Review: Parental dread in separation drama Custody

Writer-director Xavier Legrand debut feature Custody. Photo: Picturehouse

Writer-director Xavier Legrand debut feature Custody. Photo: Picturehouse - Credit: Picturehouse

Writer-director Xavier Legrand's feature debut is a continuation of his award-winning short Just Before Losing Everything about a terrified wife wriggling free of the suffocating grasp of her abusive husband.

Writer-director Xavier Legrand debut feature Custody. Photo: Picturehouse

Writer-director Xavier Legrand debut feature Custody. Photo: Picturehouse - Credit: Picturehouse

Custody (15)

****

A 15-minute custody hearing is a daringly slow way to start any film, let alone one that is being pushed as a thriller. It works though.

Writer-director Xavier Legrand debut feature Custody. Photo: Picturehouse

Writer-director Xavier Legrand debut feature Custody. Photo: Picturehouse - Credit: Picturehouse

Calmly and methodically, father Antione (Denis Ménochet) and his wife Miriam (Léa Drucker) explain why he should/shouldn't be allowed visitation rights to their two children, particularly their young son Julien (Thomas Gioria).


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Watching it you're aware of two things. Firstly, the evidence that is being presented here has next to no bearing on the reality of the situation. Secondly, whoever the judge sides with, it is going to be the wrong decision. Otherwise, there wouldn't be a film.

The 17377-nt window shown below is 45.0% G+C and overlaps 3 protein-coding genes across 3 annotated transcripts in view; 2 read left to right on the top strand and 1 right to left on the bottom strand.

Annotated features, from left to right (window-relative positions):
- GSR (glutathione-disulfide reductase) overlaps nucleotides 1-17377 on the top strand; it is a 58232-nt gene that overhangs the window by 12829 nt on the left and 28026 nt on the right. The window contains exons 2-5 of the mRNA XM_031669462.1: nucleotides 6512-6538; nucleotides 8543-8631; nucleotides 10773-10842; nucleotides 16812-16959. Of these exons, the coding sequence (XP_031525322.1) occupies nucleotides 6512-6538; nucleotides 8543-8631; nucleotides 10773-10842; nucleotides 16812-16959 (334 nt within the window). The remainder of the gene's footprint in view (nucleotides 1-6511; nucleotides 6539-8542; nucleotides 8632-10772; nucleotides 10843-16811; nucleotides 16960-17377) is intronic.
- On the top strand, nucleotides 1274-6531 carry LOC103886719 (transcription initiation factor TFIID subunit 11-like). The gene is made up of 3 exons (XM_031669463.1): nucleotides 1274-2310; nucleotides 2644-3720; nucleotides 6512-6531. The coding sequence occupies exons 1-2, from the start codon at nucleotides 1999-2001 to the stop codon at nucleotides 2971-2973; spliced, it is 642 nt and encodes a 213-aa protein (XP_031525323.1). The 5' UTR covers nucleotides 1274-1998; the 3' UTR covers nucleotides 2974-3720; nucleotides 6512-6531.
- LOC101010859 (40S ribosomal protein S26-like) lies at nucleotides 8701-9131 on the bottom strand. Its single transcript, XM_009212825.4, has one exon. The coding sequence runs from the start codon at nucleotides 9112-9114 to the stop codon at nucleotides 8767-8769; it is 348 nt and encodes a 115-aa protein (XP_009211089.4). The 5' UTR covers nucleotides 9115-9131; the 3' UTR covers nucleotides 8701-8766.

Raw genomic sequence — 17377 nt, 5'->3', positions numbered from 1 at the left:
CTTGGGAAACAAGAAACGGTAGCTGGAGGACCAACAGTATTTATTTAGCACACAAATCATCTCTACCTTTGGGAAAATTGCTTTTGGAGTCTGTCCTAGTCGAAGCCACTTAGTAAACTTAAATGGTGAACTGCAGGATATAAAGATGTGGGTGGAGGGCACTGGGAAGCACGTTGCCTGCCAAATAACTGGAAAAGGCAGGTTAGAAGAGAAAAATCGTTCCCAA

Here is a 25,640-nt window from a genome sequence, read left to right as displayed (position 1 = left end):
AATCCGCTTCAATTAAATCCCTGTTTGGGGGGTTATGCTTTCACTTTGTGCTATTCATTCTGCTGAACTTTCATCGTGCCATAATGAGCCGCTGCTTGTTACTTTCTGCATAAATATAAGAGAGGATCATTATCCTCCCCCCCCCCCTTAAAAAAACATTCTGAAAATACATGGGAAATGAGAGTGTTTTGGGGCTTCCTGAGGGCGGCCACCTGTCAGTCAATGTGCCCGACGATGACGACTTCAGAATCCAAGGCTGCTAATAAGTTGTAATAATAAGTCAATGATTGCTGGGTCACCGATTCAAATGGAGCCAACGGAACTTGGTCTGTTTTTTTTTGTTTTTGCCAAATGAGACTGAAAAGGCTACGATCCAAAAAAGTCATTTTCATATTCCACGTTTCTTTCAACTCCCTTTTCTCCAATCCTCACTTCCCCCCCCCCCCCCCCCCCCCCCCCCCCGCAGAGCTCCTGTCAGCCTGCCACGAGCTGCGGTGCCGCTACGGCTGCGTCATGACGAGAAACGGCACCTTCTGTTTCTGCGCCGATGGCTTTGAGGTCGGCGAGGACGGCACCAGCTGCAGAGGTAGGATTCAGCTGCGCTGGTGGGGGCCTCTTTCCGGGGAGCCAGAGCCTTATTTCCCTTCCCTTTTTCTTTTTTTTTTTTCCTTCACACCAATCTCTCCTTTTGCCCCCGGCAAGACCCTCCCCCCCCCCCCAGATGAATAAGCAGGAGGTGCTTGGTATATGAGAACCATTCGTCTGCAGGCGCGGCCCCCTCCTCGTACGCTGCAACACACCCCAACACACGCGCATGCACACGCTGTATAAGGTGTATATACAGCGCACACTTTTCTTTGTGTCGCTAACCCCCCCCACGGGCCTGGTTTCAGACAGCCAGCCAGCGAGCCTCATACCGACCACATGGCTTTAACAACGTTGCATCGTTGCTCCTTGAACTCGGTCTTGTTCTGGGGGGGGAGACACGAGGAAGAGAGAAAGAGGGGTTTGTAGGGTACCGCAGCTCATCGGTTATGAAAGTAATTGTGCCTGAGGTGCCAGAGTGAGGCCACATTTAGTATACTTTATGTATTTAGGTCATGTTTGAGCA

Calling Custody a thriller is doing it a disservice really. It is a domestic drama which builds up a terrible sense of dread and foreboding, and manages to do so without ever doing anything that breaks its sense of realism. It could be based on a true story. In fact, it is a kind of sequel/remake of the award-winning short, Just Before Losing Everything, Xavier Legrand directed a few years ago.

Writer-director Xavier Legrand debut feature Custody. Photo: Picturehouse

Writer-director Xavier Legrand debut feature Custody. Photo: Picturehouse - Credit: Picturehouse

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The French director's impressive debut feature demonstrates a gift for building long enthralling sequences that are completely naturalistic. Halfway through there's a long party scene that lasts maybe a quarter of an hour and the viewer is completely inside the situation.

The cast is excellent. It's a great irony that Ménochet's most famous role, the farmer trying to hide Jews from Nazi Christophe Waltz at the start of Inglorious Basterds, was as a hero because with his spherical face, razor repellent cheeks and general resemblance to Popeye's nemesis Bluto, he looks a natural born villain.

As his wife, Drucker is hardly a presence in the first half of the film but comes into her own in the second.

The most compelling performance though is young Thomas Gioria. His apprehension at having to sit in a car with a parent, his fear as he is ground down by their manipulation goes a long way to making the film such a gruelling experience.

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